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Class B RV Rental: An Easy Option for Beginning RVers

Class B RV Rental: An Easy Option for Beginning RVers

Dreaming about getting into RVing, but wondering if it would be the best way to travel for you? A Class B RV rental might be just the perfect way to dip a toe in the water and give it a try!

There’s a whole lot of interest in RVing out there, but not everyone is ready to take the plunge and buy a rig. That’s certainly understandable! There’s a lot to RVing and it can be intimidating at first glance.

One great way to test the waters is to rent a rig and get out there and give it a try! For many, a Class B RV rental makes the most sense because these little rigs are easy to drive, easy to park, and offer a complete RV living experience.

In this post, we’ll take a look at the pros and cons of a Class B RV rental and we’ll look at some companies to consider if you decide to give it a try.

So, grab your calendar, and let’s plan a trip!

What’s a Class B RV?

A Class B RV is essentially a motorhome built into a tall, wide van.

In our post on the benefits of smaller RVs, we also talked about vans as well as Class B+ RVs.  A Class B RV sits squarely in the middle of the two and has some pros and cons worth considering.

On the pro side, Class B RVs have all of the RV amenities in a small, compact package. They’re fuel-efficient and are easy to drive, back into a campsite, and park in general. In fact, most can fit easily into a regular parking space.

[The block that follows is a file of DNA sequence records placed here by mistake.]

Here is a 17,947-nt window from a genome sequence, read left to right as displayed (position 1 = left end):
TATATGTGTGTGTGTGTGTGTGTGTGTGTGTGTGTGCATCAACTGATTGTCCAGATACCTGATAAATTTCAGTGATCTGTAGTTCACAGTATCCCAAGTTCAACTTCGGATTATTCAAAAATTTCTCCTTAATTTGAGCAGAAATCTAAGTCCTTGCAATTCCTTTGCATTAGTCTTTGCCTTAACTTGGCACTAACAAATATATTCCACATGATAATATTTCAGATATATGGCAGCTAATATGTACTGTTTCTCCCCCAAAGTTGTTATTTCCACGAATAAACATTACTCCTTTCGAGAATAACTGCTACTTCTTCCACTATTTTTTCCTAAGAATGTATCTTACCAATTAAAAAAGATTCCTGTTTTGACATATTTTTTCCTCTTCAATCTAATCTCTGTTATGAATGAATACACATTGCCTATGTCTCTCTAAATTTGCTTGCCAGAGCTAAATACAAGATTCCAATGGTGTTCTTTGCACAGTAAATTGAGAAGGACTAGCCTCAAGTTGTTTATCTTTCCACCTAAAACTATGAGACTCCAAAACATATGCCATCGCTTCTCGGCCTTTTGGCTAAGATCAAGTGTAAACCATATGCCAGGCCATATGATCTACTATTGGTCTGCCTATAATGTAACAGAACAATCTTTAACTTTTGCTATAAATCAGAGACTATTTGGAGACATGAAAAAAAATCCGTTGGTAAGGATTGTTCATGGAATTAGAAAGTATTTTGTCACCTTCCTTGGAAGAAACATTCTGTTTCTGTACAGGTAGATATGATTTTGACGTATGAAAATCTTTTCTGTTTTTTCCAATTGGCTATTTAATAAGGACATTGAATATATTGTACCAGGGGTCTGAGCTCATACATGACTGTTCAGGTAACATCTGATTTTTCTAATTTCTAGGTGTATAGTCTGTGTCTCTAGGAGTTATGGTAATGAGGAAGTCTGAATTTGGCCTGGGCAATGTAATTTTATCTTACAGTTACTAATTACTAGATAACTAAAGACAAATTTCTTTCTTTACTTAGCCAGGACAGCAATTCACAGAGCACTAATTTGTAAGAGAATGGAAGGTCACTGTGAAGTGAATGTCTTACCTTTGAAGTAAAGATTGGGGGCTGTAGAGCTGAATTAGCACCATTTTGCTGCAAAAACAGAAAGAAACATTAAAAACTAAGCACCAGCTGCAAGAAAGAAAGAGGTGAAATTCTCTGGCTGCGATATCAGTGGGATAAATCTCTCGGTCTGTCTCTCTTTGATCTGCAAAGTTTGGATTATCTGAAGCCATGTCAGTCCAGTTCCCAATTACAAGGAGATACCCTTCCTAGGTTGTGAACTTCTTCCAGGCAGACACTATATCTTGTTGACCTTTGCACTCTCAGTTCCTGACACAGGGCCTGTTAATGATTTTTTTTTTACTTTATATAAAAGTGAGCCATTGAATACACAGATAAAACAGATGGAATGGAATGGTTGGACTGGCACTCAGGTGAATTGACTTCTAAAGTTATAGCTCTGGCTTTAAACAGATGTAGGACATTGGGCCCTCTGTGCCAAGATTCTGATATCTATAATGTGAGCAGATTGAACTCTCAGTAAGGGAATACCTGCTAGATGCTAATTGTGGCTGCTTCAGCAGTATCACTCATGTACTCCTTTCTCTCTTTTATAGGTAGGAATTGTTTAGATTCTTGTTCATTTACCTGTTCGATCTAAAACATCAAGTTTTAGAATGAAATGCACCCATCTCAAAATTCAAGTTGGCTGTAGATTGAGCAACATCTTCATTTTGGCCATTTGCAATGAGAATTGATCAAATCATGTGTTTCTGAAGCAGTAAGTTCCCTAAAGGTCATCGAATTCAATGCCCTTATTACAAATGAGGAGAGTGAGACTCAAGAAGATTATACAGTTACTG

This makes a Class B RV rental a great trial rig! You don’t have to deal with the intimidating prospect of driving a vehicle that’s much larger than you’re used to while you’re also learning the ins and outs of things like RV plumbing, temperature control, resource management, tank dumping, etc.

On the con side of the equation, many Class B rigs have an RV wet bath which means that there isn’t a separate shower and toilet/sink area. These setups are fine for many people (and, honestly, the only option for such a small space), but for long-term use, they can be a bit limiting and even annoying.

The difference between a wet bath and a dry bath is that in a wet bath, everything gets wet when you use the shower. This isn’t as bad as it sounds, (yes it is), but it certainly isn’t ideal either. 😬

An RV wet bath

In a wet bath, the toilet, sink, and shower are all in a single space, meaning that when you shower, the entire “room” gets wet. (And we use the term “room” lightly. Wet baths are generally pretty small. Think closet-sized. Small closet.)

You’ll also have smaller holding tanks in a Class B RV, but if you’re just renting a small rig to test the waters to see if RVing is for you before you spend a lot of money purchasing a rig, the limitations may be acceptable. You may even find them acceptable for long-term travel, depending on your needs.

For more information on a wet bath vs a dry bath, see our post on wet baths linked above as well as this one entitled “What is a Dry Bath in a Camper?

Also, we rented a compact RV marketed as a “Class B+ RV” for five weeks during a trip to New Zealand. While these RVs are technically registered as Class C RVs (and have the same type of cutaway chassis cabs that Class C rigs use), they’re very compact.

Our video on the experience of living in a “Class B+ RV” may give you a general sense of the experience of living in a compact RV:

How Much Does it Cost to Rent a Class B RV?

Generally speaking, it costs in the range of $100 to $200 per night to rent a Class B motorhome in North America.

Rental rates vary, however, based on your location and the local demand for Class B RV rentals.